I think you're asking the wrong question, from an earlier era. Yes, "the power of compounding interest" is a great idea. With bonds and CDs, it still works that way. And it worked that way decades ago. But in more recent years, companies have realized they can make better use of money than by issuing dividends. Plus dividends require investors pay taxes, while simply growing the stock price can delay taxes. If you only bought dividend producing companies, you would miss out on some very significant growth in the market.
In general, it doesn't matter if a stock goes up 7% (no dividend) or 5% + 2% dividend. Most stocks are roughly growing at a similar rate, and you can capture that growth with an index fund. Instead of worrying about dividends, worry about stock growth and annual expense ratios.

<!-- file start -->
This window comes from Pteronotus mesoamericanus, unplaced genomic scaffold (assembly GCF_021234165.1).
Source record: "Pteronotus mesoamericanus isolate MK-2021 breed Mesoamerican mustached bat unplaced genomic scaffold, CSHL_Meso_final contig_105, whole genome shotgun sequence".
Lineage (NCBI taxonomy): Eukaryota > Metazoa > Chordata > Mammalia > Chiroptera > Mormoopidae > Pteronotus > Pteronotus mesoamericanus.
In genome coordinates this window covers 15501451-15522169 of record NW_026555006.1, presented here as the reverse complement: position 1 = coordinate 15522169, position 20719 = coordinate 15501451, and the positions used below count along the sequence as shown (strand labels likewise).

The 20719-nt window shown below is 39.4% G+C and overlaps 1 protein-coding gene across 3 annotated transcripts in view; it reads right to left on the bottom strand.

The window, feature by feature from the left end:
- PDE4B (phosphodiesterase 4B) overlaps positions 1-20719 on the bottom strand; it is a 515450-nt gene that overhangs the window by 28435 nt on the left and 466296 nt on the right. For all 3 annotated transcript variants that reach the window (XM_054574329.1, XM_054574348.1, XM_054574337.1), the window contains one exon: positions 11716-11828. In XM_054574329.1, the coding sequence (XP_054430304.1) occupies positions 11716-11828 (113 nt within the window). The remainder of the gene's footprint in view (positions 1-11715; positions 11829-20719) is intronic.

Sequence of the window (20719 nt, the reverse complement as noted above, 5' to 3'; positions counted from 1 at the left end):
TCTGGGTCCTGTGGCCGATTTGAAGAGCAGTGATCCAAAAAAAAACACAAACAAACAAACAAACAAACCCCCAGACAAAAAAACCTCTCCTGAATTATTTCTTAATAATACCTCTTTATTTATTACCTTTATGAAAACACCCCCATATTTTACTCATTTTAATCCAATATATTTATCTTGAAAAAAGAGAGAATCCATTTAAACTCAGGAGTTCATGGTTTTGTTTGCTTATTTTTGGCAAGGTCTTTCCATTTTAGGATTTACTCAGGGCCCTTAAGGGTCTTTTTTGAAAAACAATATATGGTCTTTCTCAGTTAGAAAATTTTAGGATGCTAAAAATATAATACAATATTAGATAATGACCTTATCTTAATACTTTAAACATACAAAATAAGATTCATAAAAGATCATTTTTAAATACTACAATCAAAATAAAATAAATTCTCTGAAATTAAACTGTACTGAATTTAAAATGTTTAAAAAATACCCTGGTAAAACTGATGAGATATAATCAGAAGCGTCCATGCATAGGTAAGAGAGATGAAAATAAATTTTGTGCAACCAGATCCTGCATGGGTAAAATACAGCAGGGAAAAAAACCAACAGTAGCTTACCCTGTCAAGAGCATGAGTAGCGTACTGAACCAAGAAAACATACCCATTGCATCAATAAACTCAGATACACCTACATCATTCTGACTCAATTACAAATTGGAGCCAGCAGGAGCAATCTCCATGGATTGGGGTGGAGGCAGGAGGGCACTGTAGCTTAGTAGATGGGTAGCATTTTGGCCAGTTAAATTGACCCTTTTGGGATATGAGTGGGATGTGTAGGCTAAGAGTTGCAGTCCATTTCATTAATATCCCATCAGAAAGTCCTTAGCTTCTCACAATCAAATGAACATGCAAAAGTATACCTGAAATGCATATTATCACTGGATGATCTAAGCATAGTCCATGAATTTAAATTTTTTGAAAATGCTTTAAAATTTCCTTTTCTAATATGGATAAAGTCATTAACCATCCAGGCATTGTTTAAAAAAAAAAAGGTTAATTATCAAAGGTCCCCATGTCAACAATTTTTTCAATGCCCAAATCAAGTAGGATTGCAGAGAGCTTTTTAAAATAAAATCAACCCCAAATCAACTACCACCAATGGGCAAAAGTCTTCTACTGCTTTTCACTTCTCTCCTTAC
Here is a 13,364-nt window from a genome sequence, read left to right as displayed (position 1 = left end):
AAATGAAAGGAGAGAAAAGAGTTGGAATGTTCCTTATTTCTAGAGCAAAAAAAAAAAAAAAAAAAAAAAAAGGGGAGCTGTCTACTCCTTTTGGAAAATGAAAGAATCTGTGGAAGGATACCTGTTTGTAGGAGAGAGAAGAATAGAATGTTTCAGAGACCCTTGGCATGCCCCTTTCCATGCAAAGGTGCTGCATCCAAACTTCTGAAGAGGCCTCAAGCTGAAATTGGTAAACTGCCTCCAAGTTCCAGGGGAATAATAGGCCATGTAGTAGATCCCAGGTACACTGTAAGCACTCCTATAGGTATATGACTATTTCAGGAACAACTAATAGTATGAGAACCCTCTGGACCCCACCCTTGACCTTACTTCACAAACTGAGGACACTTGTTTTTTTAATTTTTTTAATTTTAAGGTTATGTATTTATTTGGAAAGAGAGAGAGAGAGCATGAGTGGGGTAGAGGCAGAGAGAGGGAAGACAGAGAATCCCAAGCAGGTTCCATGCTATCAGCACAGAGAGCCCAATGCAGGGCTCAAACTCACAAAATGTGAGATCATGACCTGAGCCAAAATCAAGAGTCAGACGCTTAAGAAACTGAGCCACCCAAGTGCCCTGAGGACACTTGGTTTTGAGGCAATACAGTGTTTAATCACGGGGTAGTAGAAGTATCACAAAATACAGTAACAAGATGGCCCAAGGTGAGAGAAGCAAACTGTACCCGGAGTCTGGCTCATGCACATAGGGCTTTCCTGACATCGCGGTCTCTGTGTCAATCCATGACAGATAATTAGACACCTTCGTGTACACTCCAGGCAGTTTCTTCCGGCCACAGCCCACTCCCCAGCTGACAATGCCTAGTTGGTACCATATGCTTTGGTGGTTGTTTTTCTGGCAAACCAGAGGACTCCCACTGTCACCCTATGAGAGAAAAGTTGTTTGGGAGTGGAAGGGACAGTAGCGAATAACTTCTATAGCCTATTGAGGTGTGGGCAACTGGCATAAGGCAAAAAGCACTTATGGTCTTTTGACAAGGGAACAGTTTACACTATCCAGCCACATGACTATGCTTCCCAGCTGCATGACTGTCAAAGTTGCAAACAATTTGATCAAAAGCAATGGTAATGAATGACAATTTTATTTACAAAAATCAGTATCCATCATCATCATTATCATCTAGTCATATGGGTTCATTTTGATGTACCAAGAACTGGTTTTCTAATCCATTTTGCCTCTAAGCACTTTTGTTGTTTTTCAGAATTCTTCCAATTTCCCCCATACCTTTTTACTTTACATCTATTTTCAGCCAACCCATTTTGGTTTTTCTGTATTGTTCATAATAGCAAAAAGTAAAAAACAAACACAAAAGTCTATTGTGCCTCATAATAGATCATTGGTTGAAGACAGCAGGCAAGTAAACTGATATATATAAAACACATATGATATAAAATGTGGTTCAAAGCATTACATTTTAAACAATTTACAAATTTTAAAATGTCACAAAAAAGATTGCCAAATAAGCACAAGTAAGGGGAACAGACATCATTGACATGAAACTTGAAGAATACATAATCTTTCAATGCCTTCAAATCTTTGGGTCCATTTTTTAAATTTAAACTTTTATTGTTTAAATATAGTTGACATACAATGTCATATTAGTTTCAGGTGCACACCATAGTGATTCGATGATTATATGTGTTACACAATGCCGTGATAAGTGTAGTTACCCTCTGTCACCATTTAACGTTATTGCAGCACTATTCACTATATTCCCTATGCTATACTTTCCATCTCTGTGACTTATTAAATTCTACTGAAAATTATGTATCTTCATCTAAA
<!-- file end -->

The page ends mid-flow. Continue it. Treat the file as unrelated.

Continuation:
"A Random Walk Down Wall Street" is probably too much to ask given the number of books and reading you've already been given. There's a very short book "The Investment Answer" that comes in under 100 pages and is probably more appropriate given the long list of reading suggestions in this thread. Just make sure you get advice from authors that use decades of stock market history, and who like to occasionally mention academic research.
I'd actually say awareness of expense ratios is more important than knowing about dividends. I'd suggest you learn more about annual expense ratios, and worry less about how the growth happens in a broad index of stocks.